Waldron Lake Park off Tudor Road may be a city-owned park, but people who want to go there will find the parking lot gate locked, even during the day.

Chris Schutte, Anchorage’s Economic and Community Development Director, said the city learned recently that part of the parking lot is located on private property. The owner, he said, has the legal right to lock it up.

“Unfortunately, the driveway access to the Waldron Lake parking lot is on private property and the legal owner has the ability to preclude access to it because there is no shared parking agreement or shared access agreement with that property owner,” Schutte said.

Sandy Traini, head of the Campbell Park Community Council, said neighbors are frustrated with the situation. She said an agreement with a prior owner stipulated that access to the parking lot would always be granted.

But, for some reason, both Schutte and Traini say no agreement was ever recorded with the city.

Community Council President Sandy Traini said neighbors are worried a change could increase traffic in the quiet neighborhood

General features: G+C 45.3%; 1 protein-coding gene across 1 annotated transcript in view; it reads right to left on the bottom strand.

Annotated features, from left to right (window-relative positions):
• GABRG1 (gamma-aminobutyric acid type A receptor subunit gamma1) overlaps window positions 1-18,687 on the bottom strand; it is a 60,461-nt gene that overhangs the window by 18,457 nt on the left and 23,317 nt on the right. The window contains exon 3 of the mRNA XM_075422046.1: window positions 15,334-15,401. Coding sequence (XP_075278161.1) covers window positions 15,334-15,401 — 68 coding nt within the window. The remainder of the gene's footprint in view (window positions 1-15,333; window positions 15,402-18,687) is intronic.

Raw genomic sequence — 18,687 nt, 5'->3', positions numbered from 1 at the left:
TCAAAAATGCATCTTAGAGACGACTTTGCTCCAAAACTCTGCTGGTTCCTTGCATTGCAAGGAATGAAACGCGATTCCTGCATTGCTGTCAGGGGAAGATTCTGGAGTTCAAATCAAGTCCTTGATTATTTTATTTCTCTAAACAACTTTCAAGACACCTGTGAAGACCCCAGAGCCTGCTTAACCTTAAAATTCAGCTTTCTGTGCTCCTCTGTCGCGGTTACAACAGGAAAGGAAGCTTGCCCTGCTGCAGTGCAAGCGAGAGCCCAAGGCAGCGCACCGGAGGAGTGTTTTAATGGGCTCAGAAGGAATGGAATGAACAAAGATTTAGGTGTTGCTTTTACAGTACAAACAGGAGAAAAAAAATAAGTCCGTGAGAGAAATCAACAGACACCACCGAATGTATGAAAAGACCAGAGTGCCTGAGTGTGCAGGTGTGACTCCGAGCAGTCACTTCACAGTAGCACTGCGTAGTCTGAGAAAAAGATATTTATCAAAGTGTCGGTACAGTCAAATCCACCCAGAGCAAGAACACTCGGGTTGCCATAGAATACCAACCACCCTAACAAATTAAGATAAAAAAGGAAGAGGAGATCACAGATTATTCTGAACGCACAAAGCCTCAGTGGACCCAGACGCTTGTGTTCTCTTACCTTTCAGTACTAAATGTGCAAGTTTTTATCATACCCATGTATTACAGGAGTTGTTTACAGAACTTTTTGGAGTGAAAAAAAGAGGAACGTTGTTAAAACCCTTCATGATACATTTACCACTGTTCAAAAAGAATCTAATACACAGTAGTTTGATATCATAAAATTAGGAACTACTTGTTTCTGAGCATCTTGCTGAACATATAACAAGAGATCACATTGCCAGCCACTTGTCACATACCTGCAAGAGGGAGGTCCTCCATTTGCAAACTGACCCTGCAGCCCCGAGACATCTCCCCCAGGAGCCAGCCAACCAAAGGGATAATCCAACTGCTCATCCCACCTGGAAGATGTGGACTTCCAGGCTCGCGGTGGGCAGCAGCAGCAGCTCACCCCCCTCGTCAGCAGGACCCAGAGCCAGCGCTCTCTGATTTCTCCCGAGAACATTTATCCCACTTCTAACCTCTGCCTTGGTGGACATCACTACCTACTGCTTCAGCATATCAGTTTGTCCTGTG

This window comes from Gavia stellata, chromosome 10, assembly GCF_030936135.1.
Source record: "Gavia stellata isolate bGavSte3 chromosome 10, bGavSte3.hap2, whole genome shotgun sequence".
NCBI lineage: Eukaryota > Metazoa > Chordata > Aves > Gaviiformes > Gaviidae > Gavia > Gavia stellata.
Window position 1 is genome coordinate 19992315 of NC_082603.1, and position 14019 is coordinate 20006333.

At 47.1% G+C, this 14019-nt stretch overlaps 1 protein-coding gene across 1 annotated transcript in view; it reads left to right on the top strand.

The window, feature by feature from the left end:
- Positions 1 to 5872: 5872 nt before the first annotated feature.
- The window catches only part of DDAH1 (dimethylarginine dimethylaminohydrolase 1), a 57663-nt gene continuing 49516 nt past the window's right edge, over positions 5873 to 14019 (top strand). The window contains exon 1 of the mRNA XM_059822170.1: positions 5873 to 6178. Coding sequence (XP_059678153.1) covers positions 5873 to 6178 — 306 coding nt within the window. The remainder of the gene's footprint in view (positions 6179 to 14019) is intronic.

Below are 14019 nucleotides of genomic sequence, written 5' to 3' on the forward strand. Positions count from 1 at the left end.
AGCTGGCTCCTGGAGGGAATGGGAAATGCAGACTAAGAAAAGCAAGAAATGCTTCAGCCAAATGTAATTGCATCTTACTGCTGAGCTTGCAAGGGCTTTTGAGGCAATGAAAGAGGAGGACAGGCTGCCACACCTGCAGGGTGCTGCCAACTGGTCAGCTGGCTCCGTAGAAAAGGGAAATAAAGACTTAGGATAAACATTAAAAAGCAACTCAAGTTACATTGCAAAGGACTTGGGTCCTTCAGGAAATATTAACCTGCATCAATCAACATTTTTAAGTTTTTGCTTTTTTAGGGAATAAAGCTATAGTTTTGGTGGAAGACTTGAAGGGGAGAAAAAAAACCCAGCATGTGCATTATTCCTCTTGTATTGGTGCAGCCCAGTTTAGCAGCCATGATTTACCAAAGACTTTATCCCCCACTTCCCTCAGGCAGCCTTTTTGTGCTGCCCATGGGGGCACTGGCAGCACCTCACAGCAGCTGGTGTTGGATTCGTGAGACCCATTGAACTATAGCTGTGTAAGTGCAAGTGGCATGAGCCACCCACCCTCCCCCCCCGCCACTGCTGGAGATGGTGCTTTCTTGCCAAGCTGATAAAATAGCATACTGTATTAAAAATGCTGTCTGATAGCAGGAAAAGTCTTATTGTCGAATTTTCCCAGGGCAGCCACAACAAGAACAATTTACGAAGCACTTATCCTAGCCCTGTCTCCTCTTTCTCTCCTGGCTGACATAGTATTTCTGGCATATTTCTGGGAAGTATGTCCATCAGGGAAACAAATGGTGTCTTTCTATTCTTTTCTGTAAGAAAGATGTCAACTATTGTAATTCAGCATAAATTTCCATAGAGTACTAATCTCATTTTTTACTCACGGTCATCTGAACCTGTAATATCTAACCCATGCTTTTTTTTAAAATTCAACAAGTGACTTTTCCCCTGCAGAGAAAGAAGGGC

Traini said neighbors have a bigger issue than the fact that the parking lot gates are locked, it’s what the current owner of the property wants to do.

Mark Rowley said he is happy to grant access to the lot if the city will make a zoning change that allows him to use the driveway to connect with an adjoining property he owns. A building occupied by the Federal Drug Enforcement Agency sits on the property and Rowley wants the ability to let agents enter and exit through the driveway that leads to a neighborhood street.

Traini said neighbors are against the change because it will increase traffic in their neighborhood. She said the neighborhood supported a zoning change years ago that allowed the property to be developed under a previous owner, but only if the plat included language prohibiting access to the parcel off Shelikof, the neighborhood street.

It’s that language that Rowley wants removed. According to Schutte, the city supports the change and is willing to work with Rowley.

“In fact, it was the property owner who came forward first and said let’s work this out," Schutte said. "So I think if anything the property owner has been very proactive in trying to resolve the issue and we look forward to working with him and the neighborhood to try and do that."

Rowley has promised to make improvements to the parking at his own expense if the restrictive language is removed, which Schutte said would also be a good deal for the city.

Traini said that isn’t likely to make neighbors support the change.

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